Skip to main content

Erdogan and Putin in emergency call as Assad surrounds Turkish troops

Syrian government soldiers now at a selfie-taking distance from Turkey's Morek observation post, with Ankara apparently willing to stay put
An image circulated online purportedly showing Syrian government troops taking selfies with a Turkish observation point in the background (Twitter)
By Ragip Soylu in Ankara

Forces belonging to the Syrian government and Turkey came within a stone's throw of one another on Friday, as President Bashar al-Assad's troops surrounded a Turkish observation point in Syria's Idlib province.

Far from friends, the forces' proximity has heightened tensions even further amid a Syrian government offensive into territory held by rebels backed by Turkey.

In an effort to find a solution to the Turkish position's apparent siege, Turkey's President Recep Tayyip Erdogan called his Russian counterpart, Vladimir Putin, Damascus' chief ally, expressing his concern.

Erdogan told Putin that the Syrian government's assault had caused a major humanitarian crisis and undermined efforts to find a solution for the Syrian crisis. 

'These attacks have become a very serious threat to Turkish national security'

- Recep Tayyip Erdogan

"These attacks have become a very serious threat to Turkish national security," Erdogan said in the phone call, according to a readout released by the Turkish presidency.

Stay informed with MEE's newsletters

Sign up to get the latest alerts, insights and analysis, starting with Turkey Unpacked


The Kremlin, on the other hand, said the two leaders agreed to activate mutual efforts with the goal of "liquidating terrorist threats coming from this region".

Erdogan is set to travel to Moscow to meet Putin on Tuesday, a government source told MEE, and is also expected to talk to US President Donald Trump about the situation.

Turkey has backed rebel groups in Syria since the revolution against Assad's rule erupted in 2011.

Ankara has a significant military presence in parts of northern Syria, including in about a dozen observation posts surrounding rebel-held Idlib province, and Turkey hosts some 3.5 million Syrian refugees.

'We stay put for now'

The phone call came as pro-Syrian government forces, backed by Russian air power, seized the strategic Idlib town of Khan Sheikhoun from rebel groups and intercepted a Turkish military convoy sent to reinforce Turkey's largest observation post in the area. 

Turkish reports say about 70,000 civilians fled the area towards the Turkish border.

Officials in Ankara are unusually silent about the fact that a Turkish military base is now isolated and its convoy is still standing where it was stopped by bombardment on Tuesday, exposed and without any proper cover. 

Turkish observation point map

Unverified pictures circulating on social media showed that Assad's forces are now a selfie-taking distance from the base.

Turkish Foreign Minister Mevlut Cavusoglu said on Friday that Turkey would not relocate the base and Damascus would not dare attack it. 

"We stay put for now. The base won't be evacuated. The convoy won't return home," a Turkish official anonymously told Middle East Eye.

Turkish officials point out that the situation on the ground remains fluid and the next round of a trilateral meeting between Turkey, Russia and Iran on 16 September will be important to lay down the next steps.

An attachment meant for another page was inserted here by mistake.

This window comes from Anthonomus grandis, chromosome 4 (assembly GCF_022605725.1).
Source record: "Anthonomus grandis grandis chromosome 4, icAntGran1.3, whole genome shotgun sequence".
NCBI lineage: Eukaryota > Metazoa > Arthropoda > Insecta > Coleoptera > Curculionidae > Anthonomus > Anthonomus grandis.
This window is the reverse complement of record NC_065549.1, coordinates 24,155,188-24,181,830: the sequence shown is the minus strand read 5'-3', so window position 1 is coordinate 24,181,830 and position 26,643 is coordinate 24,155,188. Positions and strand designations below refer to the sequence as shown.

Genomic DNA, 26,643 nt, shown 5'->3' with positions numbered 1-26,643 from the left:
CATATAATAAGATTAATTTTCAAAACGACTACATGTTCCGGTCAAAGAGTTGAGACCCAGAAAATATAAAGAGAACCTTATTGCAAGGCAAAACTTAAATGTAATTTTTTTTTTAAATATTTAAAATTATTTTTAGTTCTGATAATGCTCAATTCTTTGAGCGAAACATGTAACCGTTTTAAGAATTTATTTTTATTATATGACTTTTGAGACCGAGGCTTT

Meanwhile, Turkish media reported that Turkey's military has been sending additional reinforcements to some of its bases in northwest Syria to prop up defences against the government onslaught.

Adding salt to the Turkish wound, Kremlin spokesman Dimitry Peskov told reporters on Thursday that the world should welcome Syrian government "counterterror operations" in the area.

Russian officials have, meanwhile, acknowledged that their forces were on the ground in the northwest and were accompanying pro-government forces.

A bleak future

A source close to the Turkish government said the future of Idlib was bleak.

Nearly 1,000 civilians have been killed since Damascus began its assault on the rebel enclave in April, according to activists, and rebel defences have collapsed in recent days with Assad's forces making significant gains.

"No matter what Turkey says, it will be forced to abandon the post," the source said, speaking on condition of anonymity due to the sensitivity of the subject.

"Russia has a new map in mind, in which the opposition forces would be squeezed to the border, where camps for refugees can be set up."

The source said the only solution might be a new understanding between Putin and Erdogan that could give room to Turkey.

'No matter what Turkey says, it will be forced to abandon the post'

- Turkish source

"Ankara is trying to buy time by announcing that it won't relocate the base. However, the regime has the momentum, and it will continue to seize more territory until a new Idlib understanding emerges with Russia in the 16 September talks," the source said.

Last year, a Russian-Turkish agreement created a de-escalation zone in northwest Syria in a bid to avert a full-blown government offensive against the last opposition-held enclave in the country.

Earlier this week, Turkish Interior Minister Suleyman Soylu​​​​​​ told journalists in Istanbul that Turkey was under huge pressure due to the arrival of new refugees in the country.

"We welcomed 70,000 Syrian refugees this year alone. We have plans to set up refugee camps in Idlib, and we have prepared for three different scenarios in case of a major collapse of the ceasefire agreement," he said.

Middle East Eye delivers independent and unrivalled coverage and analysis of the Middle East, North Africa and beyond. To learn more about republishing this content and the associated fees, please fill out this form. More about MEE can be found here.